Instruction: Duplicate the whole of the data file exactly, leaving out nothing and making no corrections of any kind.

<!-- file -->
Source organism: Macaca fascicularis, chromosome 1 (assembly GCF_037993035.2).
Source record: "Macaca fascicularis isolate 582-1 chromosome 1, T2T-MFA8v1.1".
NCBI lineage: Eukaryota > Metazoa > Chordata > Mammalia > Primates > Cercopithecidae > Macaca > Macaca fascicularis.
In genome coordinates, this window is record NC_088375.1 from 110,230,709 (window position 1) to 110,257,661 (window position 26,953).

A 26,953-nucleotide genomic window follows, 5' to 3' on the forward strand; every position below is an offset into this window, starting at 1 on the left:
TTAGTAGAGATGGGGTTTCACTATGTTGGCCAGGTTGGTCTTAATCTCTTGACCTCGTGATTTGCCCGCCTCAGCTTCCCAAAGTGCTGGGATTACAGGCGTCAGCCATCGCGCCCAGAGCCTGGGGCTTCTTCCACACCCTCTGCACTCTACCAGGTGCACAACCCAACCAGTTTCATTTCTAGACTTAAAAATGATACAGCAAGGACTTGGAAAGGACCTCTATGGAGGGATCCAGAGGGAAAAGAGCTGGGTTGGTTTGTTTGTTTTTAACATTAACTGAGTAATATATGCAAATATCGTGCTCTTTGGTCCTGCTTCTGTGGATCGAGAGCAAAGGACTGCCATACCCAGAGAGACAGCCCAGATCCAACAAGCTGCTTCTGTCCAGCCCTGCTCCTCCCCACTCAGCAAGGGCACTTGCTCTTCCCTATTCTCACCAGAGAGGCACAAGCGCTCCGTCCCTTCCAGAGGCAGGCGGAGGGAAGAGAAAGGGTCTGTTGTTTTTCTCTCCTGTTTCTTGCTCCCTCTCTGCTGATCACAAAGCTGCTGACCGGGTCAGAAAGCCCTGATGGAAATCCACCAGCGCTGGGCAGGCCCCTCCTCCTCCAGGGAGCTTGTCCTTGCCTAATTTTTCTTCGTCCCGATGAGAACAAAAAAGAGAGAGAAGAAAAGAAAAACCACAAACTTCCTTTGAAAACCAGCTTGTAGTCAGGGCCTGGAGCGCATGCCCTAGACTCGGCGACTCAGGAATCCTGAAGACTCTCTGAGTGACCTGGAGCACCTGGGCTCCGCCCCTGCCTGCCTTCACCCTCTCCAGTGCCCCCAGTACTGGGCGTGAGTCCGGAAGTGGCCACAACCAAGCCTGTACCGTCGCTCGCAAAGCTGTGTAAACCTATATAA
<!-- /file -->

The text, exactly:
Source organism: Macaca fascicularis, chromosome 1 (assembly GCF_037993035.2).
Source record: "Macaca fascicularis isolate 582-1 chromosome 1, T2T-MFA8v1.1".
NCBI lineage: Eukaryota > Metazoa > Chordata > Mammalia > Primates > Cercopithecidae > Macaca > Macaca fascicularis.
In genome coordinates, this window is record NC_088375.1 from 110,230,709 (window position 1) to 110,257,661 (window position 26,953).

A 26,953-nucleotide genomic window follows, 5' to 3' on the forward strand; every position below is an offset into this window, starting at 1 on the left:
TTAGTAGAGATGGGGTTTCACTATGTTGGCCAGGTTGGTCTTAATCTCTTGACCTCGTGATTTGCCCGCCTCAGCTTCCCAAAGTGCTGGGATTACAGGCGTCAGCCATCGCGCCCAGAGCCTGGGGCTTCTTCCACACCCTCTGCACTCTACCAGGTGCACAACCCAACCAGTTTCATTTCTAGACTTAAAAATGATACAGCAAGGACTTGGAAAGGACCTCTATGGAGGGATCCAGAGGGAAAAGAGCTGGGTTGGTTTGTTTGTTTTTAACATTAACTGAGTAATATATGCAAATATCGTGCTCTTTGGTCCTGCTTCTGTGGATCGAGAGCAAAGGACTGCCATACCCAGAGAGACAGCCCAGATCCAACAAGCTGCTTCTGTCCAGCCCTGCTCCTCCCCACTCAGCAAGGGCACTTGCTCTTCCCTATTCTCACCAGAGAGGCACAAGCGCTCCGTCCCTTCCAGAGGCAGGCGGAGGGAAGAGAAAGGGTCTGTTGTTTTTCTCTCCTGTTTCTTGCTCCCTCTCTGCTGATCACAAAGCTGCTGACCGGGTCAGAAAGCCCTGATGGAAATCCACCAGCGCTGGGCAGGCCCCTCCTCCTCCAGGGAGCTTGTCCTTGCCTAATTTTTCTTCGTCCCGATGAGAACAAAAAAGAGAGAGAAGAAAAGAAAAACCACAAACTTCCTTTGAAAACCAGCTTGTAGTCAGGGCCTGGAGCGCATGCCCTAGACTCGGCGACTCAGGAATCCTGAAGACTCTCTGAGTGACCTGGAGCACCTGGGCTCCGCCCCTGCCTGCCTTCACCCTCTCCAGTGCCCCCAGTACTGGGCGTGAGTCCGGAAGTGGCCACAACCAAGCCTGTACCGTCGCTCGCAAAGCTGTGTAAACCTATATAA